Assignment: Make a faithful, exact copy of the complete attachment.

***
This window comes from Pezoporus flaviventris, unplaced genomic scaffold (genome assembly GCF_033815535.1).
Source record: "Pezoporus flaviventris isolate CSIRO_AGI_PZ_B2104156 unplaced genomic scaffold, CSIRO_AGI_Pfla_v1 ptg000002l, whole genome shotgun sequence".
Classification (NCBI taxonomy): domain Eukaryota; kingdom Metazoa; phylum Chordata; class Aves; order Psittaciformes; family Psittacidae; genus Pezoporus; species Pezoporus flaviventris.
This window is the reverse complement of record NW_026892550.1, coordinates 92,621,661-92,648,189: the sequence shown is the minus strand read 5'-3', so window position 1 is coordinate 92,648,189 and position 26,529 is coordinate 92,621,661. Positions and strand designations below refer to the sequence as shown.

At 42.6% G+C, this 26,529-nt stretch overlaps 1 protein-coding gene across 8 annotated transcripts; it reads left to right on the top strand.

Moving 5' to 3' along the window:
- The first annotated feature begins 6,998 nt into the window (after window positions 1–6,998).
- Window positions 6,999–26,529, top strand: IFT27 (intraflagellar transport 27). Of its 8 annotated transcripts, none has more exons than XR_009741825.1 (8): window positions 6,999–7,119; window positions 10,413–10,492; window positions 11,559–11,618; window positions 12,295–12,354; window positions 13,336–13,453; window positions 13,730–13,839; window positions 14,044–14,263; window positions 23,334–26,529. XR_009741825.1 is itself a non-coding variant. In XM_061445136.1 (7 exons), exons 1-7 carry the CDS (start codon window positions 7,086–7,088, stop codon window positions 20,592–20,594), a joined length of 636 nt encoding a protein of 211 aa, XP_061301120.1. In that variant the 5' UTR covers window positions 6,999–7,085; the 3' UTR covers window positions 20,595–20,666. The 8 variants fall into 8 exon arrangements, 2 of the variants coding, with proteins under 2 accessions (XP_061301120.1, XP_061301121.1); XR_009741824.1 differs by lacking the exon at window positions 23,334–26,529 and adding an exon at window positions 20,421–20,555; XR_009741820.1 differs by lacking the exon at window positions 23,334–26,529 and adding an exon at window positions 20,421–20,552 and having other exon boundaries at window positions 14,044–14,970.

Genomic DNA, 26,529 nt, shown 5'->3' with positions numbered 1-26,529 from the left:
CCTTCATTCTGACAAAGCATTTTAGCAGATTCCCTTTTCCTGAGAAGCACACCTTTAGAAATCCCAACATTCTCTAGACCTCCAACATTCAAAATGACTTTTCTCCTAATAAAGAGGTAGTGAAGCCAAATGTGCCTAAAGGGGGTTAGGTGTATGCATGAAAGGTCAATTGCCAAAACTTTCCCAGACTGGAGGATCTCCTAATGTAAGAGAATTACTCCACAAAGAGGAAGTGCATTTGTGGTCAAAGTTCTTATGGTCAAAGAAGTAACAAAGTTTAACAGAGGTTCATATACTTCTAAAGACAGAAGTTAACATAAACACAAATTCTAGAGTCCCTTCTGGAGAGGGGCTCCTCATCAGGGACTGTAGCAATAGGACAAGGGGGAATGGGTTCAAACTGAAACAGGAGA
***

This window comes from Pezoporus flaviventris, unplaced genomic scaffold (genome assembly GCF_033815535.1).
Source record: "Pezoporus flaviventris isolate CSIRO_AGI_PZ_B2104156 unplaced genomic scaffold, CSIRO_AGI_Pfla_v1 ptg000002l, whole genome shotgun sequence".
Classification (NCBI taxonomy): domain Eukaryota; kingdom Metazoa; phylum Chordata; class Aves; order Psittaciformes; family Psittacidae; genus Pezoporus; species Pezoporus flaviventris.
This window is the reverse complement of record NW_026892550.1, coordinates 92,621,661-92,648,189: the sequence shown is the minus strand read 5'-3', so window position 1 is coordinate 92,648,189 and position 26,529 is coordinate 92,621,661. Positions and strand designations below refer to the sequence as shown.

At 42.6% G+C, this 26,529-nt stretch overlaps 1 protein-coding gene across 8 annotated transcripts; it reads left to right on the top strand.

Moving 5' to 3' along the window:
- The first annotated feature begins 6,998 nt into the window (after window positions 1–6,998).
- Window positions 6,999–26,529, top strand: IFT27 (intraflagellar transport 27). Of its 8 annotated transcripts, none has more exons than XR_009741825.1 (8): window positions 6,999–7,119; window positions 10,413–10,492; window positions 11,559–11,618; window positions 12,295–12,354; window positions 13,336–13,453; window positions 13,730–13,839; window positions 14,044–14,263; window positions 23,334–26,529. XR_009741825.1 is itself a non-coding variant. In XM_061445136.1 (7 exons), exons 1-7 carry the CDS (start codon window positions 7,086–7,088, stop codon window positions 20,592–20,594), a joined length of 636 nt encoding a protein of 211 aa, XP_061301120.1. In that variant the 5' UTR covers window positions 6,999–7,085; the 3' UTR covers window positions 20,595–20,666. The 8 variants fall into 8 exon arrangements, 2 of the variants coding, with proteins under 2 accessions (XP_061301120.1, XP_061301121.1); XR_009741824.1 differs by lacking the exon at window positions 23,334–26,529 and adding an exon at window positions 20,421–20,555; XR_009741820.1 differs by lacking the exon at window positions 23,334–26,529 and adding an exon at window positions 20,421–20,552 and having other exon boundaries at window positions 14,044–14,970.

Genomic DNA, 26,529 nt, shown 5'->3' with positions numbered 1-26,529 from the left:
CCTTCATTCTGACAAAGCATTTTAGCAGATTCCCTTTTCCTGAGAAGCACACCTTTAGAAATCCCAACATTCTCTAGACCTCCAACATTCAAAATGACTTTTCTCCTAATAAAGAGGTAGTGAAGCCAAATGTGCCTAAAGGGGGTTAGGTGTATGCATGAAAGGTCAATTGCCAAAACTTTCCCAGACTGGAGGATCTCCTAATGTAAGAGAATTACTCCACAAAGAGGAAGTGCATTTGTGGTCAAAGTTCTTATGGTCAAAGAAGTAACAAAGTTTAACAGAGGTTCATATACTTCTAAAGACAGAAGTTAACATAAACACAAATTCTAGAGTCCCTTCTGGAGAGGGGCTCCTCATCAGGGACTGTAGCAATAGGACAAGGGGGAATGGGTTCAAACTGAAACAGGAGA